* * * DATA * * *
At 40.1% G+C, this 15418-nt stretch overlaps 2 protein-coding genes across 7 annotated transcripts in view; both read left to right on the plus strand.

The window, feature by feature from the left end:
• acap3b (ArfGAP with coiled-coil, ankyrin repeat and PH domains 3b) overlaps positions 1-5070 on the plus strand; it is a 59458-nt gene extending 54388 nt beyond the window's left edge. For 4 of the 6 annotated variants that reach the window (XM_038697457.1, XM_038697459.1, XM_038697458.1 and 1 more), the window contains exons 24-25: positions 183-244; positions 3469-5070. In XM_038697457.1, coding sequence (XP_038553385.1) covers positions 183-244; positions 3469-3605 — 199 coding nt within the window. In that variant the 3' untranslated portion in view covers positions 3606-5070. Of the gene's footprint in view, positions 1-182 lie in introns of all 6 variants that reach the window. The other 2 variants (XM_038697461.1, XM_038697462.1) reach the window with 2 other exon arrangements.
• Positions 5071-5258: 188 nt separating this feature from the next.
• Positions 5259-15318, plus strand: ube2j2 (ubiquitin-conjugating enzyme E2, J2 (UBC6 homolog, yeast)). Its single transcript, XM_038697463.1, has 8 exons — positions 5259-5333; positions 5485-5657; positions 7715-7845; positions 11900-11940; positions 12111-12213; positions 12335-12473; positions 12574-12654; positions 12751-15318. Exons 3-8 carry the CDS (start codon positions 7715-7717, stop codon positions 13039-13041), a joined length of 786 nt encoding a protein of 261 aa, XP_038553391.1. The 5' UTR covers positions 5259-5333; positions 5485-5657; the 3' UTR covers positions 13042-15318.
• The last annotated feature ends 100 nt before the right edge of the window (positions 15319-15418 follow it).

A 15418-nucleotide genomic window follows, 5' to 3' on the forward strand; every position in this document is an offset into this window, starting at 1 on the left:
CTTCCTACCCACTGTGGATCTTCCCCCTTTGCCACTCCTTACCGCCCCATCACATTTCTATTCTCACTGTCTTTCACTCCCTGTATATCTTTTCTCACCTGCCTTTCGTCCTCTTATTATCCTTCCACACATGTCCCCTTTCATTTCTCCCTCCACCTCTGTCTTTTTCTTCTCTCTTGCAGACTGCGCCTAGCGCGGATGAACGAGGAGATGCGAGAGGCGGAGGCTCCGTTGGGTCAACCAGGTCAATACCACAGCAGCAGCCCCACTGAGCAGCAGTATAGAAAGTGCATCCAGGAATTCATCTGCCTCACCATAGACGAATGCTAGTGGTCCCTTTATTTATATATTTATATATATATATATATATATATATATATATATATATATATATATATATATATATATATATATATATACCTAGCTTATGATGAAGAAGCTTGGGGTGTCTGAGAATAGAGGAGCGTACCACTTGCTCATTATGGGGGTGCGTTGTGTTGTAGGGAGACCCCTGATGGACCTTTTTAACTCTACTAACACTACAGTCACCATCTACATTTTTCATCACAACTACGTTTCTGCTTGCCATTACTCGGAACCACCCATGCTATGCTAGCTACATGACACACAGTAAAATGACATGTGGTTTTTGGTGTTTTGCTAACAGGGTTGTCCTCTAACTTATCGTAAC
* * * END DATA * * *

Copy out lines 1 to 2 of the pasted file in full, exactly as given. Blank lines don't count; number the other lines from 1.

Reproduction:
At 40.1% G+C, this 15418-nt stretch overlaps 2 protein-coding genes across 7 annotated transcripts in view; both read left to right on the plus strand.

The window, feature by feature from the left end: